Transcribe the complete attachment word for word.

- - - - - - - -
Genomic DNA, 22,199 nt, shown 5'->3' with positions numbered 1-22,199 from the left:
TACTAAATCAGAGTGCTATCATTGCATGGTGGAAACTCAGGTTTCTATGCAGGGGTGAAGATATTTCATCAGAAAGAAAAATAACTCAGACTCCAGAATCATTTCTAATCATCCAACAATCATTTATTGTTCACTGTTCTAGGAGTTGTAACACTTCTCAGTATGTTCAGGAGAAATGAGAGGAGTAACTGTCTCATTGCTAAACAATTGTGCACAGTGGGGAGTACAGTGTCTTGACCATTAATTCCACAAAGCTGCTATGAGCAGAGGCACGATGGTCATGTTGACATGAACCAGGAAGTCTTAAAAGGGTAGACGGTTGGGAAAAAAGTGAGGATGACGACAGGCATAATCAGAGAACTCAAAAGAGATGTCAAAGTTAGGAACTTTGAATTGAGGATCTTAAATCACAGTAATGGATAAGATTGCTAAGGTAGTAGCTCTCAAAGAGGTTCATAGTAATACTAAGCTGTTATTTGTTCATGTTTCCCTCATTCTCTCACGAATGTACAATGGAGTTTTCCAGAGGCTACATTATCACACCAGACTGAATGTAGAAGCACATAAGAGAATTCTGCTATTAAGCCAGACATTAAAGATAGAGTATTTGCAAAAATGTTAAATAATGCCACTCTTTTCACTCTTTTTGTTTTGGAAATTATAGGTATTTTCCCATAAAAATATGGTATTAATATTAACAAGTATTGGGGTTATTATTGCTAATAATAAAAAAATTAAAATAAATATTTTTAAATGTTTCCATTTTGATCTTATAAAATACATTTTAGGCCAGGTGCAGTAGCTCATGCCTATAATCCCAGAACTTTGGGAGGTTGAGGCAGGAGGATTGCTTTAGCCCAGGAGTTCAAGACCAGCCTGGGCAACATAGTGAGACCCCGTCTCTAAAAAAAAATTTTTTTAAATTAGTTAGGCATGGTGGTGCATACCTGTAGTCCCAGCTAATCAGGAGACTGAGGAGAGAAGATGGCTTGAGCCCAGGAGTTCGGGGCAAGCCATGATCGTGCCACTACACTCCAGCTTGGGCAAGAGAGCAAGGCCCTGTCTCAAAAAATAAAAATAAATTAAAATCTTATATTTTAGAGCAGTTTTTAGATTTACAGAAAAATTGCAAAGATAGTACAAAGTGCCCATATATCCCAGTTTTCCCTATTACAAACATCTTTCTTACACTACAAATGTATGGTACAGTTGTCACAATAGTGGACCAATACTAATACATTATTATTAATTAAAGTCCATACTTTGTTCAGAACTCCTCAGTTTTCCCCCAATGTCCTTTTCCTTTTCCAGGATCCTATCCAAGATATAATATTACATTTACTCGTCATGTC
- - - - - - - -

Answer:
Genomic DNA, 22,199 nt, shown 5'->3' with positions numbered 1-22,199 from the left:
TACTAAATCAGAGTGCTATCATTGCATGGTGGAAACTCAGGTTTCTATGCAGGGGTGAAGATATTTCATCAGAAAGAAAAATAACTCAGACTCCAGAATCATTTCTAATCATCCAACAATCATTTATTGTTCACTGTTCTAGGAGTTGTAACACTTCTCAGTATGTTCAGGAGAAATGAGAGGAGTAACTGTCTCATTGCTAAACAATTGTGCACAGTGGGGAGTACAGTGTCTTGACCATTAATTCCACAAAGCTGCTATGAGCAGAGGCACGATGGTCATGTTGACATGAACCAGGAAGTCTTAAAAGGGTAGACGGTTGGGAAAAAAGTGAGGATGACGACAGGCATAATCAGAGAACTCAAAAGAGATGTCAAAGTTAGGAACTTTGAATTGAGGATCTTAAATCACAGTAATGGATAAGATTGCTAAGGTAGTAGCTCTCAAAGAGGTTCATAGTAATACTAAGCTGTTATTTGTTCATGTTTCCCTCATTCTCTCACGAATGTACAATGGAGTTTTCCAGAGGCTACATTATCACACCAGACTGAATGTAGAAGCACATAAGAGAATTCTGCTATTAAGCCAGACATTAAAGATAGAGTATTTGCAAAAATGTTAAATAATGCCACTCTTTTCACTCTTTTTGTTTTGGAAATTATAGGTATTTTCCCATAAAAATATGGTATTAATATTAACAAGTATTGGGGTTATTATTGCTAATAATAAAAAAATTAAAATAAATATTTTTAAATGTTTCCATTTTGATCTTATAAAATACATTTTAGGCCAGGTGCAGTAGCTCATGCCTATAATCCCAGAACTTTGGGAGGTTGAGGCAGGAGGATTGCTTTAGCCCAGGAGTTCAAGACCAGCCTGGGCAACATAGTGAGACCCCGTCTCTAAAAAAAAATTTTTTTAAATTAGTTAGGCATGGTGGTGCATACCTGTAGTCCCAGCTAATCAGGAGACTGAGGAGAGAAGATGGCTTGAGCCCAGGAGTTCGGGGCAAGCCATGATCGTGCCACTACACTCCAGCTTGGGCAAGAGAGCAAGGCCCTGTCTCAAAAAATAAAAATAAATTAAAATCTTATATTTTAGAGCAGTTTTTAGATTTACAGAAAAATTGCAAAGATAGTACAAAGTGCCCATATATCCCAGTTTTCCCTATTACAAACATCTTTCTTACACTACAAATGTATGGTACAGTTGTCACAATAGTGGACCAATACTAATACATTATTATTAATTAAAGTCCATACTTTGTTCAGAACTCCTCAGTTTTCCCCCAATGTCCTTTTCCTTTTCCAGGATCCTATCCAAGATATAATATTACATTTACTCGTCATGTC